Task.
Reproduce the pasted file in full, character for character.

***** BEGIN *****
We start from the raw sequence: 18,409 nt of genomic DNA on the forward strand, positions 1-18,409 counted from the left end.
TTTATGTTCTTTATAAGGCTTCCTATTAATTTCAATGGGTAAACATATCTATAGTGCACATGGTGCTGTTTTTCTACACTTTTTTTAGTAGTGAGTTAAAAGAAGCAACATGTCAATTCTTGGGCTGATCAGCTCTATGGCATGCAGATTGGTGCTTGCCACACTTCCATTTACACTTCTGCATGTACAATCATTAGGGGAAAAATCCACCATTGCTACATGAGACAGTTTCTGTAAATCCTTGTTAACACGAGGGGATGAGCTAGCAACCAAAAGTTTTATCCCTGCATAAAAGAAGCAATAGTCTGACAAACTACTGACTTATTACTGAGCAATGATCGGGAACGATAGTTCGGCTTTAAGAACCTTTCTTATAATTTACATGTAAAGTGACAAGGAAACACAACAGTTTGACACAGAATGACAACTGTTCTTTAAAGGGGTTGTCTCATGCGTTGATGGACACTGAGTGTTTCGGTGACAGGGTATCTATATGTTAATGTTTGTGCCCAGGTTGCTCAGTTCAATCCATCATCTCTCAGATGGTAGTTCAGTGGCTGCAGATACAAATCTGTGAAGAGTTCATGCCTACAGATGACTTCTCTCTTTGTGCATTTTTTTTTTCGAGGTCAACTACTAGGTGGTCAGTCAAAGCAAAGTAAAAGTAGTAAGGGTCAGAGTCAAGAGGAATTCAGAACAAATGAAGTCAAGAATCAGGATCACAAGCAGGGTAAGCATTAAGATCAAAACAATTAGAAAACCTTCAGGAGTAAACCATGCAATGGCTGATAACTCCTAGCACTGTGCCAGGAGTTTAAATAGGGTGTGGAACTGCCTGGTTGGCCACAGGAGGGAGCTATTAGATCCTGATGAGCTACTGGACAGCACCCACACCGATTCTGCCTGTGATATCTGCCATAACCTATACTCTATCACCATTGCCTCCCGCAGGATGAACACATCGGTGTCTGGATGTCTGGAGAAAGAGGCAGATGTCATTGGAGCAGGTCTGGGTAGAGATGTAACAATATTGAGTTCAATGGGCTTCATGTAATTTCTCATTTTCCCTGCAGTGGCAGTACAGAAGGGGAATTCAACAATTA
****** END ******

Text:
We start from the raw sequence: 18,409 nt of genomic DNA on the forward strand, positions 1-18,409 counted from the left end.
TTTATGTTCTTTATAAGGCTTCCTATTAATTTCAATGGGTAAACATATCTATAGTGCACATGGTGCTGTTTTTCTACACTTTTTTTAGTAGTGAGTTAAAAGAAGCAACATGTCAATTCTTGGGCTGATCAGCTCTATGGCATGCAGATTGGTGCTTGCCACACTTCCATTTACACTTCTGCATGTACAATCATTAGGGGAAAAATCCACCATTGCTACATGAGACAGTTTCTGTAAATCCTTGTTAACACGAGGGGATGAGCTAGCAACCAAAAGTTTTATCCCTGCATAAAAGAAGCAATAGTCTGACAAACTACTGACTTATTACTGAGCAATGATCGGGAACGATAGTTCGGCTTTAAGAACCTTTCTTATAATTTACATGTAAAGTGACAAGGAAACACAACAGTTTGACACAGAATGACAACTGTTCTTTAAAGGGGTTGTCTCATGCGTTGATGGACACTGAGTGTTTCGGTGACAGGGTATCTATATGTTAATGTTTGTGCCCAGGTTGCTCAGTTCAATCCATCATCTCTCAGATGGTAGTTCAGTGGCTGCAGATACAAATCTGTGAAGAGTTCATGCCTACAGATGACTTCTCTCTTTGTGCATTTTTTTTTTCGAGGTCAACTACTAGGTGGTCAGTCAAAGCAAAGTAAAAGTAGTAAGGGTCAGAGTCAAGAGGAATTCAGAACAAATGAAGTCAAGAATCAGGATCACAAGCAGGGTAAGCATTAAGATCAAAACAATTAGAAAACCTTCAGGAGTAAACCATGCAATGGCTGATAACTCCTAGCACTGTGCCAGGAGTTTAAATAGGGTGTGGAACTGCCTGGTTGGCCACAGGAGGGAGCTATTAGATCCTGATGAGCTACTGGACAGCACCCACACCGATTCTGCCTGTGATATCTGCCATAACCTATACTCTATCACCATTGCCTCCCGCAGGATGAACACATCGGTGTCTGGATGTCTGGAGAAAGAGGCAGATGTCATTGGAGCAGGTCTGGGTAGAGATGTAACAATATTGAGTTCAATGGGCTTCATGTAATTTCTCATTTTCCCTGCAGTGGCAGTACAGAAGGGGAATTCAACAATTA